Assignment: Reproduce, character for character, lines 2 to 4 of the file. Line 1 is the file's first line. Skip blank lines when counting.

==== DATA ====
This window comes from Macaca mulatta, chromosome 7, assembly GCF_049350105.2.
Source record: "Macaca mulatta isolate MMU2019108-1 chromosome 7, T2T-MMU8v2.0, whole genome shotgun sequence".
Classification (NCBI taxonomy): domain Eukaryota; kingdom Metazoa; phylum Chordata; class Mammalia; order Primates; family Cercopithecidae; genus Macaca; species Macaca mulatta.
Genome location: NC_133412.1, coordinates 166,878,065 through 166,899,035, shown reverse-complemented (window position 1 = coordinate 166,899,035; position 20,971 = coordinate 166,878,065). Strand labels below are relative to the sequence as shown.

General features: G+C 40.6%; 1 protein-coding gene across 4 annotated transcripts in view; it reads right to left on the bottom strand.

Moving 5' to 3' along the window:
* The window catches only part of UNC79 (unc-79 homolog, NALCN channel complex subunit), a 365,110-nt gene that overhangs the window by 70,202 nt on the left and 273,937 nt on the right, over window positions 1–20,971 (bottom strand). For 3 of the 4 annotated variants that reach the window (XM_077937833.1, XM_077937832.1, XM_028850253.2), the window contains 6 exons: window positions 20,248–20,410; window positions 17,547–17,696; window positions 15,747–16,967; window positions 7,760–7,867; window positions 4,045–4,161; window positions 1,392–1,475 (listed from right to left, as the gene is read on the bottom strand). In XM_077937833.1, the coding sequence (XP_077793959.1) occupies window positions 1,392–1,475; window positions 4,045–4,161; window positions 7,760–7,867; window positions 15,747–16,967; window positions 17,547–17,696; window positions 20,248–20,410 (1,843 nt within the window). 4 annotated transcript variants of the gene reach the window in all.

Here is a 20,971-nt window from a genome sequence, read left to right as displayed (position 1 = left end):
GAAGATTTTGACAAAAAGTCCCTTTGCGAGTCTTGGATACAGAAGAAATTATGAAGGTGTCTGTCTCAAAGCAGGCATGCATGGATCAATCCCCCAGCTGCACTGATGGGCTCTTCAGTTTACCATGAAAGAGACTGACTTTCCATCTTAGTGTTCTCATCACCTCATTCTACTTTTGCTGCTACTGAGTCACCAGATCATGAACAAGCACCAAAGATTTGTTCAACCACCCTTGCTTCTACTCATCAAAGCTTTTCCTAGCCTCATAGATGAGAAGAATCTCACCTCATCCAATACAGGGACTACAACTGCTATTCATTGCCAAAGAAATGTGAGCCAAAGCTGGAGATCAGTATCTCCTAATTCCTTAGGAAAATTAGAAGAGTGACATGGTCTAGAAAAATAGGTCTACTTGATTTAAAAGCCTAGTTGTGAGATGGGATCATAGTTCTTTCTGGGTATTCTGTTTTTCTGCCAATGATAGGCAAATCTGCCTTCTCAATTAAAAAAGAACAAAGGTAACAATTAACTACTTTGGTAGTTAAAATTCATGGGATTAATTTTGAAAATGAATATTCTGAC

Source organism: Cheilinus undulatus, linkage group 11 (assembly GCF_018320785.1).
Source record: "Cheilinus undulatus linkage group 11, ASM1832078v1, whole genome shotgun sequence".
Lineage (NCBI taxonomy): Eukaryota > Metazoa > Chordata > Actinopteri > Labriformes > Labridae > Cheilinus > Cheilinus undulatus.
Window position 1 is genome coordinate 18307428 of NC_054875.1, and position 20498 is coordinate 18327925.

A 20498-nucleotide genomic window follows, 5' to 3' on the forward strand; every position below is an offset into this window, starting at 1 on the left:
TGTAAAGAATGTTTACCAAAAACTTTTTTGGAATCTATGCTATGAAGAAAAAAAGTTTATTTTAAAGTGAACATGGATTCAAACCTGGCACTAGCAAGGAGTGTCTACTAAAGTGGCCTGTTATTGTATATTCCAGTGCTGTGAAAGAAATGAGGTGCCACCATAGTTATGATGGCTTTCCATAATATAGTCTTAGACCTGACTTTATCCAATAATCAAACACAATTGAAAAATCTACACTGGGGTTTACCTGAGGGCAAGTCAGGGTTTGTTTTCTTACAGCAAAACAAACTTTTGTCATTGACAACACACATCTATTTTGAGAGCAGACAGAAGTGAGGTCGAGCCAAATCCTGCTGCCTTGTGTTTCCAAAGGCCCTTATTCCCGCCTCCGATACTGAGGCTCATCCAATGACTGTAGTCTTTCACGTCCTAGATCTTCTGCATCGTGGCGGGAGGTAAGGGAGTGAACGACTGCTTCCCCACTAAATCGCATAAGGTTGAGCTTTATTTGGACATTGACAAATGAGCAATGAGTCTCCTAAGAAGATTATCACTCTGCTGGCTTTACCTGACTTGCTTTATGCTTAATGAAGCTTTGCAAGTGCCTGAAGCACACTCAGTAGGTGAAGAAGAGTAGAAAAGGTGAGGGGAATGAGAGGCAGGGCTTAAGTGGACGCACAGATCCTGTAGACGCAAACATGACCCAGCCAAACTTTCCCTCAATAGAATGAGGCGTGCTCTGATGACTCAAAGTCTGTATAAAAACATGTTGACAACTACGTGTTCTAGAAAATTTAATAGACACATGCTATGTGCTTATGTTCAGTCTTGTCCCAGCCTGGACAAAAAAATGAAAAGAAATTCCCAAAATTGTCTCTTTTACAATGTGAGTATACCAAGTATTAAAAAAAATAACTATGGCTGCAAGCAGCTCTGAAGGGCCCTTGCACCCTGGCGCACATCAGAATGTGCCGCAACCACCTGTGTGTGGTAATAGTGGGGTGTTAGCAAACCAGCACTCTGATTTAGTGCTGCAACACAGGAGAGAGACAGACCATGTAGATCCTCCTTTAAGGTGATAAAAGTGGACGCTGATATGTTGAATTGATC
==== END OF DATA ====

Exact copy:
Source record: "Macaca mulatta isolate MMU2019108-1 chromosome 7, T2T-MMU8v2.0, whole genome shotgun sequence".
Classification (NCBI taxonomy): domain Eukaryota; kingdom Metazoa; phylum Chordata; class Mammalia; order Primates; family Cercopithecidae; genus Macaca; species Macaca mulatta.
Genome location: NC_133412.1, coordinates 166,878,065 through 166,899,035, shown reverse-complemented (window position 1 = coordinate 166,899,035; position 20,971 = coordinate 166,878,065). Strand labels below are relative to the sequence as shown.